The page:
Moss Time

Through the month of April, I’ll be showing my Satellite series of prints at eye gallery on the Commons in downtown Ithaca. If you’re in the area, you should stop by tomorrow night, April 1st, from 5:30-7:30 p.m. for the reception. I’ll also have a limited edition print available that is related to the Satellite works. You can view the Satellite print series here.

For the last few years, I’ve been collecting moss and bringing it back to my studio. I started to notice that there was a lot of variation in forms, and I later discovered there are basically two types of moss: Acrocarpous and Pleurocarpous, the first being a slower-growing variety that tends to emerge in a more upright manner and often found in dense mounds, and the second type having a chaotic, sprawling growth pattern that regenerates more quickly than the first.

I had originally tried to keep my moss collections hydrated and living, but ultimately they all dried out as I became less disciplined with my watering routine. I was surprised to find that the form of moss hardly changed when dried, but mostly there was a discernible shift in color and texture, from vibrant, lush greens, to an ashen, brittle version of its former self. 

For the first work in the Satellite series, I constructed the form entirely with living moss, thinking that the color would be a pertinent part of the work. After photographing the piece, I ultimately tossed the color, finding that it distracted from the intricacy and complexity of the moss. I had stitched together many photographs of the form to achieve the focus and resolution I wanted, but I felt it was far too much information and didn’t achieve what I ultimately wanted. By isolating the image down to tonal fields (much like I might do in the creation of a screen print image) I found that the piece took on a new quality, like that of a fossil, or of a planetary body seen from afar where the detail gets lost in the distance.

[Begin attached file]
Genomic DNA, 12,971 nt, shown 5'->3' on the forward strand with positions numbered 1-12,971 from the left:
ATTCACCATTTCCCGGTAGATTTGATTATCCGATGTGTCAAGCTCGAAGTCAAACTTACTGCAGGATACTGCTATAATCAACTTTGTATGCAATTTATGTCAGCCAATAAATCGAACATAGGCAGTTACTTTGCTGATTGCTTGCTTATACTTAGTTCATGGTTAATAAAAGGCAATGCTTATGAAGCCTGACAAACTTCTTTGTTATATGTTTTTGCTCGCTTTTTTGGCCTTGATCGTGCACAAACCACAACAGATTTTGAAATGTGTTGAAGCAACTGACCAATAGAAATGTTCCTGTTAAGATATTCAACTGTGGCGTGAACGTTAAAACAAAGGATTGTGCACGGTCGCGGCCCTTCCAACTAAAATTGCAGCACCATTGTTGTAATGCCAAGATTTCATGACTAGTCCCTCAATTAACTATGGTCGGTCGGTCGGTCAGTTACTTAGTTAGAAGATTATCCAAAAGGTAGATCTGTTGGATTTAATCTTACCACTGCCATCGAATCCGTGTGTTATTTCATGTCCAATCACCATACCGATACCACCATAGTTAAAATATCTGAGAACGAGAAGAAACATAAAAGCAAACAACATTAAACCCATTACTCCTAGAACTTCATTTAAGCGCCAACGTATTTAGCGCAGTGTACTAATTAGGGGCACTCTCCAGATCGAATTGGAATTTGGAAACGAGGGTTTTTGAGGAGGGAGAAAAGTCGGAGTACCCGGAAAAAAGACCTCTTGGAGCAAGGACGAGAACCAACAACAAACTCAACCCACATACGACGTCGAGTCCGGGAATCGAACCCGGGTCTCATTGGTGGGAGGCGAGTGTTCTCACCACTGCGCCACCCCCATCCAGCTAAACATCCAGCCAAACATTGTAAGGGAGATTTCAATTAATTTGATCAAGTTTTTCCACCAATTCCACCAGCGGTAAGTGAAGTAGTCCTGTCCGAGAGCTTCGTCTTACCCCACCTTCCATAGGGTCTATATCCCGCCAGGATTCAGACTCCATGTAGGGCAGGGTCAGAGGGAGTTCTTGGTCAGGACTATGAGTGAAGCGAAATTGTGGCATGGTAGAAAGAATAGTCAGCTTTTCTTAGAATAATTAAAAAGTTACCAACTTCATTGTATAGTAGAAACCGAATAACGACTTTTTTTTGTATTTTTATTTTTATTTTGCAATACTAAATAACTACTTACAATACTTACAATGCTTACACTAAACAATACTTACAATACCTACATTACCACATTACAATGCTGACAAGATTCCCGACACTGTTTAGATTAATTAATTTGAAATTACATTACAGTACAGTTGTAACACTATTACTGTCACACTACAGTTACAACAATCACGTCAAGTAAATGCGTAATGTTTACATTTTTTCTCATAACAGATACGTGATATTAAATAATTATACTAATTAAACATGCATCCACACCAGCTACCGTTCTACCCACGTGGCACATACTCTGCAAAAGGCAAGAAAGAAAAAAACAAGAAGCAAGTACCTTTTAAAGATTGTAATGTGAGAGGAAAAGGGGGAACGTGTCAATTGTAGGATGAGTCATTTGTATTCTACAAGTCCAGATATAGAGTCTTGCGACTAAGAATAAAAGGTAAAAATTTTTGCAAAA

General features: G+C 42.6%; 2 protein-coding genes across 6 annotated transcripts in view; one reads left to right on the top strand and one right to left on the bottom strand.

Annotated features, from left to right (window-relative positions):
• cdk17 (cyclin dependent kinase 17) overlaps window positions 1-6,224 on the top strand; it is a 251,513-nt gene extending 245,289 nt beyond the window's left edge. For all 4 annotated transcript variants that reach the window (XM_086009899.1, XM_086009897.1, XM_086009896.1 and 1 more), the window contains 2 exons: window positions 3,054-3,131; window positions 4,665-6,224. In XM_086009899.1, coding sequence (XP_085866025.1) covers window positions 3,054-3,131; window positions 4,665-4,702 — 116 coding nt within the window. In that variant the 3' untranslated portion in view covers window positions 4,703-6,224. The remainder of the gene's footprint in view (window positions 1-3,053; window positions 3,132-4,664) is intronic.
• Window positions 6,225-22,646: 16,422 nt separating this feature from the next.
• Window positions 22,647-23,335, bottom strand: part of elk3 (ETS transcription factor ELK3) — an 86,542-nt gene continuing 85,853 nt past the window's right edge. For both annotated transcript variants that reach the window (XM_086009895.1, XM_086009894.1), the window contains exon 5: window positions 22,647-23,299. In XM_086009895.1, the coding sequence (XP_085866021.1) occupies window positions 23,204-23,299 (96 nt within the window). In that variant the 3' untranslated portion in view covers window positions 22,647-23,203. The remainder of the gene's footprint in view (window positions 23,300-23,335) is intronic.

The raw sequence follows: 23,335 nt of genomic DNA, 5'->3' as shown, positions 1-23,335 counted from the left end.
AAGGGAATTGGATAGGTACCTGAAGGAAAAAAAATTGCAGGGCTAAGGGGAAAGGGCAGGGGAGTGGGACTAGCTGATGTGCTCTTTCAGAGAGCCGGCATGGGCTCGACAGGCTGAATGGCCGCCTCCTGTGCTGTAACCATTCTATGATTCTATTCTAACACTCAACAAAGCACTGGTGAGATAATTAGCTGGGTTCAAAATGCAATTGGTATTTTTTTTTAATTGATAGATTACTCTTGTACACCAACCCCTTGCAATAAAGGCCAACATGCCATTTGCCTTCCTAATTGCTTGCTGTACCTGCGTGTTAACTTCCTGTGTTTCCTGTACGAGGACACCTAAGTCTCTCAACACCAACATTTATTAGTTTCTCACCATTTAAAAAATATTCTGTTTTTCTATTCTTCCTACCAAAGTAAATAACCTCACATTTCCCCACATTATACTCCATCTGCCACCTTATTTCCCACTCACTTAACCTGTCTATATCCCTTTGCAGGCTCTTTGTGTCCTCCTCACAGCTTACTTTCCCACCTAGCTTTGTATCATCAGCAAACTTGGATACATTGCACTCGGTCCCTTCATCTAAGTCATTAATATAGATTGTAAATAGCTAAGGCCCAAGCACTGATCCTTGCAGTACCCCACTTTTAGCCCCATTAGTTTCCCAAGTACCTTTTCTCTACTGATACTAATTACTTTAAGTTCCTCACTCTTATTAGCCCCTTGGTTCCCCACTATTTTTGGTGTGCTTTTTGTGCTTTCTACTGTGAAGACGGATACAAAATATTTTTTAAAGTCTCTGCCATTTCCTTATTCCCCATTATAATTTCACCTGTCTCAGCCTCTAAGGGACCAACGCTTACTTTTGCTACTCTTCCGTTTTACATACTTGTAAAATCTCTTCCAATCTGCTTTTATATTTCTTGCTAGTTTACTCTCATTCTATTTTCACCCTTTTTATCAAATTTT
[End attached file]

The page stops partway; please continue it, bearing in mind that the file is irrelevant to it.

For the second Satellite print, I started collecting moss that was popping up in small, circular forms on our home’s shingled roof. Conveniently, this roof is right out my studio window, so I would go out and scrape the moss and come back in to make my arrangements. I started to wonder about the consciousness of moss, and think how odd it would be if the moss arranged itself into neat halftone patterns, and thus my idea for Satellite no. 2 came about. 

For Satellite no. 3, I mixed it up a bit and used lichen. There’s a great, peaceful spot near the Finger Lakes National Forest called Ballard Pond, and around the pond, an old wooden fence has been overtaken with lichen. From my observations, lichen is more finicky than moss about where it will grow, but for whatever reason it thrived on this fence. This is where I collected all the lichen for this piece, and I found that it had nearly no discernible change in appearance when uprooted, except that it became more fragile when dried out. For this work I used the same circular form and process of extracting detail, but for this piece I wanted it to have a stark polarity with the other two in the series, so I inverted the tones. 

These works were printed as an edition of two, 40 in. x 40 in. inkjet prints. They have now made their way around New York State to three shows including the Dowd Gallery at SUNY Cortland, the Olean Public Library Gallery, and now back through Ithaca being shown at eye gallery. 

Through March, with the upcoming show in mind, I revisited some of the ideas I was working with in the Satellite pieces, and worked on a smaller scale. I repurposed some of my moss from the earlier works and based the arrangement on the Fibonacci sequence often seen in plants, such as the way sunflower seeds grow in a spiral pattern. When photographed and printed, I felt the work needed something more, so I took my edition of 25 to the silkscreen studio and laid down a layer of very translucent ink as a background color and overlay to further enforce the shape of a gibbous moon (the moon when in a state between half and full), which is where the work gets its title, Gibbous Sphere.

Gibbous Sphere (detail), Inkjet and silkscreen print, 13.5" x 11", 2016

This past winter, I read Elizabeth Gilbert’s, The Signature of All Things, and her main character, a botanist, gets caught up in the concept of “moss time” vs. human time– the idea that moss is on a totally different time scale than we are as humans, and while it moves incredibly slow by comparison to us, it has its own trajectory in the course of its long life. 

I hope you can join me tomorrow evening at eye gallery. By the way, Lou will be playing music for the opening reception too, so that’s even more reason to come out!